‘Zum Bullshitter geht der Preis’ – so said the great German author-philosopher Johann Wolfgang von Goethe in Die Leiden des jungen Werthers (1774). Or did he? Can we trust what we never quite knew about because we never quite got around to reading it in the first place? Is it safe to rely on what we overhear in the university common-room or even out there in the real world? And does it matter? In Bluffworld we are taken through the bildung of a master-bluffer, from his early days spent plagiarising student essays to his magisterial later lectures on the opening sentence of Moby-Dick and other works he’s been led to believe might well be great literature, whatever that is. We learn to spot the difference between bullshit and horseshit, to understand the power of seeming, to use ‘Quite’ and ‘Just so’ to trigger verbal smokescreens when outflanked, to sense the sublime power of unoriginality all around us. Finally, we see the inevitable terminus ad quem (whatever that means) of the Meister-Bullshit-Künstler(?), as our hero confronts the apotheosis of bullshit in the bewildering word-world of the corporate university. All this and much, much less! Time for another all-staff barbecue!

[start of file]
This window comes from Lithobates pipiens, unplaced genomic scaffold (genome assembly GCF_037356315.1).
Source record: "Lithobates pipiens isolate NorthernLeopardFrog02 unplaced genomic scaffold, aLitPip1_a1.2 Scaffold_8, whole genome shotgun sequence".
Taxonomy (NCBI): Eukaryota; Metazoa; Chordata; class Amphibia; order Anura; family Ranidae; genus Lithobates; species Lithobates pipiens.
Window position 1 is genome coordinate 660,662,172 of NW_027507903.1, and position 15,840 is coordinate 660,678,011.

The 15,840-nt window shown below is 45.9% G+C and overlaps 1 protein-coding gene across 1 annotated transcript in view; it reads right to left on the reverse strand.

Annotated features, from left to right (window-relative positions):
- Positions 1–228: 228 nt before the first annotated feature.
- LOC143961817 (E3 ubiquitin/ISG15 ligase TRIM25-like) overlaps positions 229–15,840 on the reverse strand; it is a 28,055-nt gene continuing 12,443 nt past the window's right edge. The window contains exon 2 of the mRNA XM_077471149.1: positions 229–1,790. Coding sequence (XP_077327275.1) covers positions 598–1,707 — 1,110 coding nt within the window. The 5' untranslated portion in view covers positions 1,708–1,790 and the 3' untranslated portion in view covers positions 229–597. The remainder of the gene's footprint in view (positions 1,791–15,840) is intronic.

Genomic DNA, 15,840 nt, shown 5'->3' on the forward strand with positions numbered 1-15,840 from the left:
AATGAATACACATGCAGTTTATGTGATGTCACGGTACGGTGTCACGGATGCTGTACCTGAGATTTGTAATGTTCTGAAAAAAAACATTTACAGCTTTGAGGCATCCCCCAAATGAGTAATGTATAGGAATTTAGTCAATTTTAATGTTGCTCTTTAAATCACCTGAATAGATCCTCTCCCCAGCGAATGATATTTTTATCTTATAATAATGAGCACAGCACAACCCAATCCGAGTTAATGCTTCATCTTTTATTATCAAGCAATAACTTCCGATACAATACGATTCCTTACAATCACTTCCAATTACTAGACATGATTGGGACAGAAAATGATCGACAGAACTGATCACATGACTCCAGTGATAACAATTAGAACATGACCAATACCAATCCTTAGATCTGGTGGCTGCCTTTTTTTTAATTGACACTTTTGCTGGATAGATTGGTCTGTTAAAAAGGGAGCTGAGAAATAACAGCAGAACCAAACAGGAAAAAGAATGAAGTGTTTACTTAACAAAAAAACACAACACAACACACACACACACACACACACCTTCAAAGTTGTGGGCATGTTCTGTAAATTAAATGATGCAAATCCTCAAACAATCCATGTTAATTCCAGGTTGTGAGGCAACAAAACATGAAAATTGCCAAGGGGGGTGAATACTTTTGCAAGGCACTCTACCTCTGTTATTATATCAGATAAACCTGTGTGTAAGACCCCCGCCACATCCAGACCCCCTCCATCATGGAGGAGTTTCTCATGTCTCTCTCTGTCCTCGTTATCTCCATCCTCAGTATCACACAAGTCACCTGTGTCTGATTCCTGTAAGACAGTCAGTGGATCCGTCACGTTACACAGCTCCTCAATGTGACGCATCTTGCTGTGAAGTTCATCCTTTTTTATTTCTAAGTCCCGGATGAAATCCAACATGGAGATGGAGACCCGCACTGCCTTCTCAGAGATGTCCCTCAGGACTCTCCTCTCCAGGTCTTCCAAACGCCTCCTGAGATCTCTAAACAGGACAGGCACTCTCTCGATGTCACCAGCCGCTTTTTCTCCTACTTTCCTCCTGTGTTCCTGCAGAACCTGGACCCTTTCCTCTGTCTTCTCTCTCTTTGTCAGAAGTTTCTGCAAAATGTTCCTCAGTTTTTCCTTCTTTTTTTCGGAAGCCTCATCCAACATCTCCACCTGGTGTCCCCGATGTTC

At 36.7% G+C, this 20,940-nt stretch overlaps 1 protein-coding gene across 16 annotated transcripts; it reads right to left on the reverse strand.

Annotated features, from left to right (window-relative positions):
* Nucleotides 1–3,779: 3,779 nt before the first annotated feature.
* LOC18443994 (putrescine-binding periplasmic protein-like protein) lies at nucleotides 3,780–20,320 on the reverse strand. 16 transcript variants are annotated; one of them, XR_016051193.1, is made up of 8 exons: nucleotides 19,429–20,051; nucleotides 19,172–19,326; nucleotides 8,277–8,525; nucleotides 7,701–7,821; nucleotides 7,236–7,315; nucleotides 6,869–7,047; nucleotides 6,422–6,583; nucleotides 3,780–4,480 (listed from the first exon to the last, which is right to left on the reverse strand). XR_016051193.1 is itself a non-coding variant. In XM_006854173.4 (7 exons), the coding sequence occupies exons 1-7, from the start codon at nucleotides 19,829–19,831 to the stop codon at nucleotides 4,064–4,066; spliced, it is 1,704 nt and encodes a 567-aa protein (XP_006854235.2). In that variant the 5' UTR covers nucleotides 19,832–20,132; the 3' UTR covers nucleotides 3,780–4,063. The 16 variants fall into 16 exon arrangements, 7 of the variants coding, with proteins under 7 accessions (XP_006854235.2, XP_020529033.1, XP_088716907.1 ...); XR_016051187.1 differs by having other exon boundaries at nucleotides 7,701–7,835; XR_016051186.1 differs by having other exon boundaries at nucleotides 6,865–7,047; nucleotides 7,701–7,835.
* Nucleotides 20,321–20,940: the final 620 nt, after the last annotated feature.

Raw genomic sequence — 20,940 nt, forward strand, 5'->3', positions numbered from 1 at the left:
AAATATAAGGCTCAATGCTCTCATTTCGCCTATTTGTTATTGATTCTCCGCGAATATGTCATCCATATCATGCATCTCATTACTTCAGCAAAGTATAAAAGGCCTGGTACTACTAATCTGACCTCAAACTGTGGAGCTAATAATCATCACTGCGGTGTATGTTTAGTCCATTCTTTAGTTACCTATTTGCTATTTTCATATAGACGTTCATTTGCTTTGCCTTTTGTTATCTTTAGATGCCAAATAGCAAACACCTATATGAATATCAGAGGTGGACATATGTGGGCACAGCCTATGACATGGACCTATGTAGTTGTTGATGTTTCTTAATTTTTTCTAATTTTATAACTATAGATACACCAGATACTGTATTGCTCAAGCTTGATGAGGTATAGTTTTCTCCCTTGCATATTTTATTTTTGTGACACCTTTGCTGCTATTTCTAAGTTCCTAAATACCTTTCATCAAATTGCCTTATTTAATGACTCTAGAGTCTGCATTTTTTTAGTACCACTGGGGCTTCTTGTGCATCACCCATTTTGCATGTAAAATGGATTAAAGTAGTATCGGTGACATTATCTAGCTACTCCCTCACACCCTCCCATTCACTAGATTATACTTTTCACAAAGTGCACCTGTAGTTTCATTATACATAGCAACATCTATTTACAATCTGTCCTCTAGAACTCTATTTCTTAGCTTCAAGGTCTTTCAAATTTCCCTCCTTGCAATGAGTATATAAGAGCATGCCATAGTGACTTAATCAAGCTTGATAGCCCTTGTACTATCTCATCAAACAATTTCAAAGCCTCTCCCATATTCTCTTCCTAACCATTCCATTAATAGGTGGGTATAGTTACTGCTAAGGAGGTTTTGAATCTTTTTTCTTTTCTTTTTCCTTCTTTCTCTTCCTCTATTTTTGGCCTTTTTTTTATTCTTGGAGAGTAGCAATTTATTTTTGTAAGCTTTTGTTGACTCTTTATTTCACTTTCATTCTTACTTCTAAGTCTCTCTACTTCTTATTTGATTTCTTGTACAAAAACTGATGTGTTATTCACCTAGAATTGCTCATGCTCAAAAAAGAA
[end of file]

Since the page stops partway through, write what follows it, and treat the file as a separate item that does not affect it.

‘The plot pelts along towards a finale of riot, revenge and shapeshifting. It's a novel which assumes a competence in literacy and literature among its readers: how satisfying. It's also the only one you'll read this decade which comes with 250-plus footnotes referencing Umberto Eco, Samuel Beckett, The Great Gatsby and The Wizard of Oz. . . . It's a novel glittering with energy, wit, mischief, an intellectual and narrative romp. Do keep going, young Pat.’ —David Hill, Kete
Cover illustration: Chris Slane